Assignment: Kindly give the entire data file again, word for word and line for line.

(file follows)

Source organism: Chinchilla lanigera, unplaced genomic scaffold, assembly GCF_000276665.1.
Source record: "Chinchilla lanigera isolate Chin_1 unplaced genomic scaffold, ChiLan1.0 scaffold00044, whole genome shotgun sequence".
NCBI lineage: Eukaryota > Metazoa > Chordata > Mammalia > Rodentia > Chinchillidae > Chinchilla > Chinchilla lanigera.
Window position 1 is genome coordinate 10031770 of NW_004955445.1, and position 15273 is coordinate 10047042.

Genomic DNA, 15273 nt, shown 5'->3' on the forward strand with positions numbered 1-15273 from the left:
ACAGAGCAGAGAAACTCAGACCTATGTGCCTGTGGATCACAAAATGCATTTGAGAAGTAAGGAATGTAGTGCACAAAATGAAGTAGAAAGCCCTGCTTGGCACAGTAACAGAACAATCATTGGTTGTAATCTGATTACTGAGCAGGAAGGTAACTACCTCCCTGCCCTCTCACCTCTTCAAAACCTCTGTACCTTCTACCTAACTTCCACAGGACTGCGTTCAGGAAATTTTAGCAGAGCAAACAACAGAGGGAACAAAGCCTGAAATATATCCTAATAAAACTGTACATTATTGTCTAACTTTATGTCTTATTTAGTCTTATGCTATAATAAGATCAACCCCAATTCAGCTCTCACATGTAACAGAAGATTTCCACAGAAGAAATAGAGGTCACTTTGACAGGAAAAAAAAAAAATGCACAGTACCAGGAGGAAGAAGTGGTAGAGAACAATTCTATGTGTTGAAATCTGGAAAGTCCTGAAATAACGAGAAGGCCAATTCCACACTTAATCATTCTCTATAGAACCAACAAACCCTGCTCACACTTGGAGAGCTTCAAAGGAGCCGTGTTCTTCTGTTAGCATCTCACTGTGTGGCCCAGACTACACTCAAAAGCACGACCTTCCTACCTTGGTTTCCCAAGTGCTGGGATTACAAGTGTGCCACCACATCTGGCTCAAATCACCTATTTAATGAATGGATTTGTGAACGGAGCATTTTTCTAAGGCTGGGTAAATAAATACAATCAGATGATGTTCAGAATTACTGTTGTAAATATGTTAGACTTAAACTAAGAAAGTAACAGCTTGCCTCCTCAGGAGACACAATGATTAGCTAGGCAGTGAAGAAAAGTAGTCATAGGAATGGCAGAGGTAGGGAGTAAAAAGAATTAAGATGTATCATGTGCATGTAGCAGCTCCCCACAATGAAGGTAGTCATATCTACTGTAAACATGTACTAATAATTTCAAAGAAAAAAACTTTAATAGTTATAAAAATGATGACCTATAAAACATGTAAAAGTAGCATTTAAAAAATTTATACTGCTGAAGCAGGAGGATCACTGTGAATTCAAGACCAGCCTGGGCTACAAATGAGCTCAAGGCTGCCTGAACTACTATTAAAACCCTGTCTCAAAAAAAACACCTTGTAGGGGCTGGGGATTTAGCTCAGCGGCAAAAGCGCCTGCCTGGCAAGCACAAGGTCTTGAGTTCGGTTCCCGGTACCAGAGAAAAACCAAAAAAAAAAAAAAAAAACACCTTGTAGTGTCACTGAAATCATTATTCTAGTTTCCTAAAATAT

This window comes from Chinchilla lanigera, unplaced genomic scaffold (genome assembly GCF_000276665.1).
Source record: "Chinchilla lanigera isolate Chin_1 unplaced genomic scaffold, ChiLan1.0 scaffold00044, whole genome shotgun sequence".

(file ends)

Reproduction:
Source organism: Chinchilla lanigera, unplaced genomic scaffold, assembly GCF_000276665.1.
Source record: "Chinchilla lanigera isolate Chin_1 unplaced genomic scaffold, ChiLan1.0 scaffold00044, whole genome shotgun sequence".
NCBI lineage: Eukaryota > Metazoa > Chordata > Mammalia > Rodentia > Chinchillidae > Chinchilla > Chinchilla lanigera.
Window position 1 is genome coordinate 10031770 of NW_004955445.1, and position 15273 is coordinate 10047042.

Genomic DNA, 15273 nt, shown 5'->3' on the forward strand with positions numbered 1-15273 from the left:
ACAGAGCAGAGAAACTCAGACCTATGTGCCTGTGGATCACAAAATGCATTTGAGAAGTAAGGAATGTAGTGCACAAAATGAAGTAGAAAGCCCTGCTTGGCACAGTAACAGAACAATCATTGGTTGTAATCTGATTACTGAGCAGGAAGGTAACTACCTCCCTGCCCTCTCACCTCTTCAAAACCTCTGTACCTTCTACCTAACTTCCACAGGACTGCGTTCAGGAAATTTTAGCAGAGCAAACAACAGAGGGAACAAAGCCTGAAATATATCCTAATAAAACTGTACATTATTGTCTAACTTTATGTCTTATTTAGTCTTATGCTATAATAAGATCAACCCCAATTCAGCTCTCACATGTAACAGAAGATTTCCACAGAAGAAATAGAGGTCACTTTGACAGGAAAAAAAAAAAATGCACAGTACCAGGAGGAAGAAGTGGTAGAGAACAATTCTATGTGTTGAAATCTGGAAAGTCCTGAAATAACGAGAAGGCCAATTCCACACTTAATCATTCTCTATAGAACCAACAAACCCTGCTCACACTTGGAGAGCTTCAAAGGAGCCGTGTTCTTCTGTTAGCATCTCACTGTGTGGCCCAGACTACACTCAAAAGCACGACCTTCCTACCTTGGTTTCCCAAGTGCTGGGATTACAAGTGTGCCACCACATCTGGCTCAAATCACCTATTTAATGAATGGATTTGTGAACGGAGCATTTTTCTAAGGCTGGGTAAATAAATACAATCAGATGATGTTCAGAATTACTGTTGTAAATATGTTAGACTTAAACTAAGAAAGTAACAGCTTGCCTCCTCAGGAGACACAATGATTAGCTAGGCAGTGAAGAAAAGTAGTCATAGGAATGGCAGAGGTAGGGAGTAAAAAGAATTAAGATGTATCATGTGCATGTAGCAGCTCCCCACAATGAAGGTAGTCATATCTACTGTAAACATGTACTAATAATTTCAAAGAAAAAAACTTTAATAGTTATAAAAATGATGACCTATAAAACATGTAAAAGTAGCATTTAAAAAATTTATACTGCTGAAGCAGGAGGATCACTGTGAATTCAAGACCAGCCTGGGCTACAAATGAGCTCAAGGCTGCCTGAACTACTATTAAAACCCTGTCTCAAAAAAAACACCTTGTAGGGGCTGGGGATTTAGCTCAGCGGCAAAAGCGCCTGCCTGGCAAGCACAAGGTCTTGAGTTCGGTTCCCGGTACCAGAGAAAAACCAAAAAAAAAAAAAAAAAACACCTTGTAGTGTCACTGAAATCATTATTCTAGTTTCCTAAAATAT

This window comes from Chinchilla lanigera, unplaced genomic scaffold (genome assembly GCF_000276665.1).
Source record: "Chinchilla lanigera isolate Chin_1 unplaced genomic scaffold, ChiLan1.0 scaffold00044, whole genome shotgun sequence".